Over the past few months, news portals have been expressing concern about the fluctuation of the pound in the exchange market and its effect on British expats. Its value continues to decrease and not only is it losing them income, but it’s pushing Brits to confide in local currencies for savings instead.
The press first alerted people to the matter in January this year, outlining likely impacts of the pound depreciating.
An article in The Guardian online told readers to expect a rise in the price of UK imports such as petrol, a higher cost of food and drink at popular holiday destinations in the mediterranean area, and an increase in the cost of living abroad.
In March, it was revealed that those transferring a monthly income or money from house sales abroad were worse off, in light of the news that one pound could only buy 1.15 euros compared to 1.20 euros from the year before.
Flip the coin to the other side, however, and the decreased value of the pound was, and still is, good news for expats looking to move to the UK. In addition, Stephen Hughes, director of Currencies.co.uk, stated that people who leave UK as a couple, renting their flat in London in the meantime for example, who then repatriate will be ‘remunerated in the local currency’.
Nonetheless, he stressed that the declining trend was likely to continue into the later stages of 2013 with ‘few signs of a sustained period of recovery’.
In May, Lloyds TSB came out with research conducted earlier in 2013 which indicated that the decline of the pound was forcing UK expats to transfer money from sterling to their new local currency. The bank revealed that the percentage of UK expats with savings in sterling dropped from 26% to 13% between September 2011 and May 2013, and that 73% of expats have savings in the currency of their new country, mostly in Australia, New Zealand and South Africa, but also in euro countries.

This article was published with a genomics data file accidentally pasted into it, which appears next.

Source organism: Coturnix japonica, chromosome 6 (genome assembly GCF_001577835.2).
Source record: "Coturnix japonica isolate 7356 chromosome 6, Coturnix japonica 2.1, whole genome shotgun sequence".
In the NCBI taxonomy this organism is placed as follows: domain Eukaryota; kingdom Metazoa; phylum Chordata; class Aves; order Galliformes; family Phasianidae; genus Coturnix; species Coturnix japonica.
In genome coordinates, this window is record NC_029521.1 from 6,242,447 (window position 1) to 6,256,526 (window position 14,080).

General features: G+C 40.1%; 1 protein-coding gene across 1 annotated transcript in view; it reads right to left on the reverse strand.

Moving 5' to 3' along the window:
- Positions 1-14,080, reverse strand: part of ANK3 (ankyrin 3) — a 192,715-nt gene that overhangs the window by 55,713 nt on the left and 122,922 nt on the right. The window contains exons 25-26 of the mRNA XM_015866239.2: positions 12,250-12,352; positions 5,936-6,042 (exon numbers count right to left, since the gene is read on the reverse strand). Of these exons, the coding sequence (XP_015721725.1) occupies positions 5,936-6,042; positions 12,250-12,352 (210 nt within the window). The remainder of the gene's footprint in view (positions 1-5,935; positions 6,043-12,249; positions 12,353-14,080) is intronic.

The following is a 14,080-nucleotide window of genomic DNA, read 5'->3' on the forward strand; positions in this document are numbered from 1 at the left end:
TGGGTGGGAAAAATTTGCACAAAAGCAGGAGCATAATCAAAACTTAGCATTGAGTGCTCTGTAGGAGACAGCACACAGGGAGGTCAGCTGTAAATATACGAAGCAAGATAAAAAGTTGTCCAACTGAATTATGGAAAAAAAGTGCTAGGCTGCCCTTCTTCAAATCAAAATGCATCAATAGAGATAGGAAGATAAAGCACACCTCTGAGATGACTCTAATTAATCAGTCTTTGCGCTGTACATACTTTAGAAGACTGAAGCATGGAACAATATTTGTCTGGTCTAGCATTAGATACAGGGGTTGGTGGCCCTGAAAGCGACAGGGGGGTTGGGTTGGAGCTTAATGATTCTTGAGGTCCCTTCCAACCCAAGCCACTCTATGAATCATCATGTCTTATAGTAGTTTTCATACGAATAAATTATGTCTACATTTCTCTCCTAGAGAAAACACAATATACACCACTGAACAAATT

Expat retirees lose out
Finally, at the end of June, The Independent reported a shrink in state pensions for British expats against local currencies. HiFX, the currency exchange firm, estimated that £10.6 billion had been lost in state pension income over 6 years. The analysis of figures relating to a million expats in 13 countries concluded that UK expats in South Africa came out with the best result with no strong fall against the rand, while residents in Switzerland were in the worst position with the Swiss franc strengthening.
According to the study, the top 13 countries in which over one million British expats receive state pensions are Canada, France, Ireland, Netherlands, Germany, Switzerland, Cyprus, Italy, Spain, Portugal, South Africa, Australia, New Zealand.
The article affirmed that due to currency fluctuations, British expats living in the Eurozone have seen their average monthly pension drop €145 since 2007, and the UK government is consequently under pressure to terminate a 30-year-old policy which prevents UK pensioners living in countries such as New Zealand and Australia from receiving rises in their annual state pension.
Mark Bodega of HiFX associated the revelation with the impact of the continued economic downturn on the sterling.
So, what can British expats do to manage currency fluctuations?
HiFX insisted that the sterling would remain volatile and advises expats to fix a currency rate if the fall of the pension rate has hit them too hard.
Richard Musty, director of Lloyds TSB International Private Bank, said the following: “The crucial point for expats, who often have a high foreign exchange exposure, is not to try to predict movements in the currency markets, but to manage their currency risk instead. They should think about which currency they are likely to need their savings in for the long term and then consider moving a sensible portion of their money into that currency thereby reducing their exposure to the foreign exchange markets. Planning ahead is the key.”